SEPTEMBER 10, 2002
Arrows will not be at Monza
Although it is yet to be officially confirmed Tom Walkinshaw is understood to have told Arrows staff that the team will not be at Monza this weekend. Walkinshaw said that this will not create a problem and that the transfer of ownership of the team continues to go ahead. There is considerable scepticism in F1 circles that the sale is ever going to happen and it seems very unlikely that the Formula 1 authorities are going to allow Arrows to get away with missing yet another race.
But there may be other agendas involved in all this. Arrows has driven a cart and horses through the existing rules of force majeure, making a mockery of the Concorde Agreement. But it is in the interest of some that the Concorde Agreement is shown up to be a useless document and that a new structure and new agreement is needed for the years ahead. Thus it might be seen as useful that Arrows has made a mockery of the existing rules. Both the FIA and F1 boss Bernie Ecclestone made it clear in Belgium that they are not impressed by the antics of the team but to date no action has been taken.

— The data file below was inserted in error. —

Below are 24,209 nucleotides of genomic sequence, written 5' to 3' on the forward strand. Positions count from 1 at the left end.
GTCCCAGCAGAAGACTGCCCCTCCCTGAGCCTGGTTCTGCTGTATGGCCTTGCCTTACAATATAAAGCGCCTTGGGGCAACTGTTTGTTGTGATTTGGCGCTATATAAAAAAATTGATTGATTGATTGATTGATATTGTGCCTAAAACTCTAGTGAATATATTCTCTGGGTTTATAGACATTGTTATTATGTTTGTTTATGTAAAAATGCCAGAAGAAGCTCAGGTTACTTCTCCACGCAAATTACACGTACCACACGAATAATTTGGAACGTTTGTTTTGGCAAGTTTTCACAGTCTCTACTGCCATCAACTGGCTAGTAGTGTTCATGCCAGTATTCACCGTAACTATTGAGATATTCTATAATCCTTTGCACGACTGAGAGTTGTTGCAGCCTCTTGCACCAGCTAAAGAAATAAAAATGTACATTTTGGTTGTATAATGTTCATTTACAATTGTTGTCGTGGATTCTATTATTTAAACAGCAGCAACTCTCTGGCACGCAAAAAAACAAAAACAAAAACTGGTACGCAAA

While all this is going on, Arrows has survived (at least for the moment) a winding-up order from Champion Recruitment Limited. This legal sidestep was achieved by paying Champion the money owed. This may seem to be a clever move but there are serious implications involved in giving one creditor preferential treatment over another - and that could cause serious difficulties for the directors of the team if Arrows is declared insolvent. To have taken such a step in a radical move but one which suggests that Walkinshaw is confident that he will get out of the current mess.
The danger of a winding up order has not gone away however as there are eight other creditors who are demanding payment. They are headed by Heinz-Harald Frentzen who is believed to be asking for $115,000. Cosworth Racing's bill is believed to be in the region of $2.5m and Jos Verstappen is thought to have a demand of at least $1.5m. There are also five other creditors who have joined together to create a new winding-up petition.
|Print News Story|